Now the subject here is not wickedness. That is treated in other Scriptures These Scriptures deal with matters of opinion. What are we to do? Receive the brethren if they agree with us? Absolutely not! We are to receive them, period! The Lord is their judge, not us. We are simply to receive them, as Christ also received us. This will glorify God. Here, brethren, is the death of denominations. In the early church they were all together as one, but there were no Catholics. They were all baptized, but there were no Baptists. They had the gifts that came down at Pentecost, but there were no Pentecostals. There were only Christians. But then, as today, personalities clashed. Strife and division came in very early, and the Holy Spirit dealt with it in words like the following:
"I, therefore, the prisoner of the Lord, beseech you to walk worthy of the calling with which you were called, with all lowliness and gentleness, with longsuffering, bearing with one another in love, endeavoring to keep the unity of the Spirit in the bond of peace." (Ephesians 4:1-3)
We all need this spirit of lowliness, that is, humility. Numbers 12:3 tells us that even the great Moses was "very humble, more than all men who were on the face of the earth." If we want our God to use us as He used Moses, we should cultivate that same spirit. But what of the greatest of all? Jesus "humbled himself." Are we willing to humble ourselves? Are we willing to become obedient, even "to the point of death"? Are we willing to make ourselves "of no reputation"? If we are not, we are not walking in the spirit of "Christ Jesus, who, being in the form of God, did not consider it robbery to be equal with God, but made Himself of no reputation, taking the form of a bondservant, and coming in the likeness of men. And being found in appearance as a man, He humbled Himself and became obedient to the point of death, even the death of the cross." (Philippians 2:5-8)
The Scripture immediately preceding this one shows us the real source of divisions: "Selfish ambition" and "conceit."
"Therefore if there is any consolation in Christ, if any comfort of love, if any fellowship of the Spirit, if any affection and mercy, fulfill my joy by being like-minded, having the same love, being of one accord, of one mind. Let nothing be done through selfish ambition or conceit, but in lowliness of mind let each esteem others better than himself." (Philippians 2:1-3)
Luke 22:24-27 tells us of a dispute among the disciples, as to which of them should be considered the greatest. And Jesus said to them:
"The kings of the Gentiles exercise lordship over them, and those who exercise authority over them are called 'benefactors.' But not so among you; on the contrary, he who is greatest among you, let him be as the younger, and he who governs as he who serves. For who is greater, he who sits at the table, or he who serves? Is it not he who sits at the table? Yet I am among you as the One who serves."
This desire to be the greatest is the source of almost all division in the church. Sad to say, most of our divisions and contentions are matters of personality, not of principle, and most of our struggles involve no question greater than who's the boss. The greatest offenders in this sin are often leaders in the church.
These self seekers claim to rule with divine authority, and that it is a sin to disobey them. But what does the word of God say? 1 Peter 5:1-3 expressly forbids them to make such claims:
"The elders who are among you I exhort, I who am a fellow elder and a witness of the sufferings of Christ, and also a partaker of the glory that will be revealed: Shepherd the flock of God which is among you, serving as overseers, not by compulsion but willingly, not for dishonest gain but eagerly; nor as being lords over those entrusted to you, but being examples to the flock."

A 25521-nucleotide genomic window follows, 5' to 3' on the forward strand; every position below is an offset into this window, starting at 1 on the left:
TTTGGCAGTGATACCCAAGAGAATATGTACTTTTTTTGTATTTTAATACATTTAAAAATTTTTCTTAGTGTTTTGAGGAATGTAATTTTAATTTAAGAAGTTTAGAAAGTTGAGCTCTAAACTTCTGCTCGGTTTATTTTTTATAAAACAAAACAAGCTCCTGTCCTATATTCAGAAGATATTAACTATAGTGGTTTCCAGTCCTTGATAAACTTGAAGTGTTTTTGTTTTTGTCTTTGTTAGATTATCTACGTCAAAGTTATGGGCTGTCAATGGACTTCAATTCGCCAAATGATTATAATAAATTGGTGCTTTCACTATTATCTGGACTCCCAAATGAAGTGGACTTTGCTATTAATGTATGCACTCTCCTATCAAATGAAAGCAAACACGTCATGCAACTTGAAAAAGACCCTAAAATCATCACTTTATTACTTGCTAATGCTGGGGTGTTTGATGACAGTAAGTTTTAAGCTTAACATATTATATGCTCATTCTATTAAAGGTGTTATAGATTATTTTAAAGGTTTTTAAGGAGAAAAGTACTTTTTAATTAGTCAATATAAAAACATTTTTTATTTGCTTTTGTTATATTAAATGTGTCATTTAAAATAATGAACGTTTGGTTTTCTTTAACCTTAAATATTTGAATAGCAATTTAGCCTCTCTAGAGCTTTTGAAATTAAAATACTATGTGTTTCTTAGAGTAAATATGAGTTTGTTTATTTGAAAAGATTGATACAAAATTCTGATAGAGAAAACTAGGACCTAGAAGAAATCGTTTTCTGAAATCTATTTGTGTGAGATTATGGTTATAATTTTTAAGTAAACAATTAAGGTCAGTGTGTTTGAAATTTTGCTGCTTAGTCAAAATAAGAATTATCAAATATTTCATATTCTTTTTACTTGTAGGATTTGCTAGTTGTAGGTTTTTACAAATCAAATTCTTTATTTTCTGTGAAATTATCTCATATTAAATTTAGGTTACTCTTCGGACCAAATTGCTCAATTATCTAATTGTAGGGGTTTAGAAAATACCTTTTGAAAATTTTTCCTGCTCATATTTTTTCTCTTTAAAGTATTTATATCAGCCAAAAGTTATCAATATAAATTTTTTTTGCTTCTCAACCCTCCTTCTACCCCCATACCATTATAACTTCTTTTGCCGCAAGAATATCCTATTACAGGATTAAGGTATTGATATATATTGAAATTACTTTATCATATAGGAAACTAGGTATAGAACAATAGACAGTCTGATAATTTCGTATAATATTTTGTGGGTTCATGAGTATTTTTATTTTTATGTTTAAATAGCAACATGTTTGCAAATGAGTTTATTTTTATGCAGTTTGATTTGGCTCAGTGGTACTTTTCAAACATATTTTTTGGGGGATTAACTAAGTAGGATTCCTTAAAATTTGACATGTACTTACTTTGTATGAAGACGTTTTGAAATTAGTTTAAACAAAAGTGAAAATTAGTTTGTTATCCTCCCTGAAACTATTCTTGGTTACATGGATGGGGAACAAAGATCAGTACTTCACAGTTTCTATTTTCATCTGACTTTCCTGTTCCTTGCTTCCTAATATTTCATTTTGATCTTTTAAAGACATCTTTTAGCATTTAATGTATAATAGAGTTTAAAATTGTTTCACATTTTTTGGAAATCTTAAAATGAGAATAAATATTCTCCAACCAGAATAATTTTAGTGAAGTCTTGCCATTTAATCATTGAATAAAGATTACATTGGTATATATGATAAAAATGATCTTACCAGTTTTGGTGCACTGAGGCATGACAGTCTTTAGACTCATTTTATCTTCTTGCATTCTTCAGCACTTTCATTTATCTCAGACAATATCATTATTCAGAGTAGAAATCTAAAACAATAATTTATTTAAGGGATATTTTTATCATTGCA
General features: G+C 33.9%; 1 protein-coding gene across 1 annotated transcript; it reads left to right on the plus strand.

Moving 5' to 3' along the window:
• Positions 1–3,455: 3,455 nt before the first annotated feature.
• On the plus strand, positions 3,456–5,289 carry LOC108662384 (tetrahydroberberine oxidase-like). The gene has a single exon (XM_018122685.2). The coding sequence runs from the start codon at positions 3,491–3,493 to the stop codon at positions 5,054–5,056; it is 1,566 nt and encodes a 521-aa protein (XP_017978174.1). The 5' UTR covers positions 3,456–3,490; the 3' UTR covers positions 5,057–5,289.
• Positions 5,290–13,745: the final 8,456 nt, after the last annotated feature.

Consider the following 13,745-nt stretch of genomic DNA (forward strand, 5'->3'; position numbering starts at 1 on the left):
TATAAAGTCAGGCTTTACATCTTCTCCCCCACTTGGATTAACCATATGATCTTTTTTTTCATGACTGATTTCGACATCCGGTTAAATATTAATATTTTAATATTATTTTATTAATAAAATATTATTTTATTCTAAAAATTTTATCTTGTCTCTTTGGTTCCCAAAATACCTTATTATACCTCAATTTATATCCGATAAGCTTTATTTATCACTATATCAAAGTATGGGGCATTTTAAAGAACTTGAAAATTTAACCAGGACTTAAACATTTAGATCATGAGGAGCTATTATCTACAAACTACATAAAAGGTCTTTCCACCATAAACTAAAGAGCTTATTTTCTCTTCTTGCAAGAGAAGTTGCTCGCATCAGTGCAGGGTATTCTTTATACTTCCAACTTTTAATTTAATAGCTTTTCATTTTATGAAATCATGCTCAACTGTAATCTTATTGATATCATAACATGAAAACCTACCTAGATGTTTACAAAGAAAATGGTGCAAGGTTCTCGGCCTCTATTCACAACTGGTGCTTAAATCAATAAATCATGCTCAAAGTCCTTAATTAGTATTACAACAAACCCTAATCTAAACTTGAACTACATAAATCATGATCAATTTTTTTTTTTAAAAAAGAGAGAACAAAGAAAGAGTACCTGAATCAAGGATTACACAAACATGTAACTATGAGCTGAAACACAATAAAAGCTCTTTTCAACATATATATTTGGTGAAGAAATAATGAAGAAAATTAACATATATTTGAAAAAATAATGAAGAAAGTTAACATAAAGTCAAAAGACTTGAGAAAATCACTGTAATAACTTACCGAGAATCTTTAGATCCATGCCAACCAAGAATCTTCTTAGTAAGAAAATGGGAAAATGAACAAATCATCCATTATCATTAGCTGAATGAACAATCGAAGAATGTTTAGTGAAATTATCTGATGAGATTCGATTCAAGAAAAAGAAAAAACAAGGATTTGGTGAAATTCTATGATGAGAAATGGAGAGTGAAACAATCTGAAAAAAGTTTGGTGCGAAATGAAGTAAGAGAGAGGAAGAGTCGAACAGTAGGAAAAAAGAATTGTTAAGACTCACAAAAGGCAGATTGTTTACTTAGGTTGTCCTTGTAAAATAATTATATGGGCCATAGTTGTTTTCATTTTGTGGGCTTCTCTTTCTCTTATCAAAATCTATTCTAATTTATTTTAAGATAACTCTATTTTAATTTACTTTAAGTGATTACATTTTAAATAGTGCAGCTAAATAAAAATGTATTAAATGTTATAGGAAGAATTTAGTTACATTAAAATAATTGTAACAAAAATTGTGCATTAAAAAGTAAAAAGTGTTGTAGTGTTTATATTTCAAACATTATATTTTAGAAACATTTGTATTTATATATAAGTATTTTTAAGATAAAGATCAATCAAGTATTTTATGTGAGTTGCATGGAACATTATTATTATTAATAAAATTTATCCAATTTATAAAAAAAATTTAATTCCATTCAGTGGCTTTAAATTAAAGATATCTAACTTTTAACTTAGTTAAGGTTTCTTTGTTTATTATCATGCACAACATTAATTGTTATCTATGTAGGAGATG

Godly leadership is meek and lowly, like our Lord Jesus. But those who seek a place for themselves rule with rigor, and, like Diotrephes of 3 John 9, forbid their followers to "receive the brethren."
It is our duty to reject the claims of such men, and earnestly endeavor, as we have seen in Ephesians 4, "to keep the unity of the Spirit in the bond of peace." Why?
"There is one body and one Spirit, just as you were called in one hope of your calling; one Lord, one faith, one baptism; one God and Father of all, who is above all, and through all, and in you all." (Ephesians 4:4-6)
This is treated in detail in first Corinthians 12, where the individual Christians are referred to as members of the body of Christ. We have already noticed that this chapter says that "there should be no schism in the body." (verse 25) Many attempt to escape the force of these words with an invention called "the mystical body." This term, which does not occur in Scripture, is used justify the dividing of the Church into various denominations. The unity of Scripture is reduced to something "mystical," that is, something theoretical, but not intended to be put into practice. But let us look at John 17. In this chapter we find our Lord's prayer to his Father just before going to the cross. It is no light thing to be thus admitted to the very counsels of the Godhead. And what do we read?
"I do not pray for these alone, but also for those who will believe in Me through their word; that they all may be one, as You, Father, are in Me, and I in You; that they also may be one in Us, that the world may believe that You sent Me. And the glory which You gave Me I have given them, that they may be one just as We are one: I in them, and You in Me; that they may be made perfect in one, and that the world may know that You have sent Me, and have loved them as You have loved Me." (John 17:20-23)
Our Lord prayed for unity between his followers, even a unity such as that enjoyed by Himself and the Father. This, plainly, is a unity of mind, purpose, and action. It is a total unity, and includes no room for division. But was this unity only to be theoretical? Was it only to be a "mystical" unity, something unattainable in practice? We find the answer in two clauses of this prayer. Our Lord gave two reasons for requesting this unity. These were "that the world may believe that You sent Me," and "that the world may know that You have sent Me." This unity was intended to make the world believe. Now if the world sees nothing, it will believe nothing. The unity our Lord had in mind was something practical, something the world could see. Instead of this, when the world looks at the church it sees a thousand warring factions, many of them claiming to be the only ones truly following the Lord. And instead of believing, it mocks that Holy Name we love so well.
"Now may the God of patience and comfort grant you to be like-minded toward one another, according to Christ Jesus, that you may with one mind and one mouth glorify the God and Father of our Lord Jesus Christ." (Romans 15:5-6)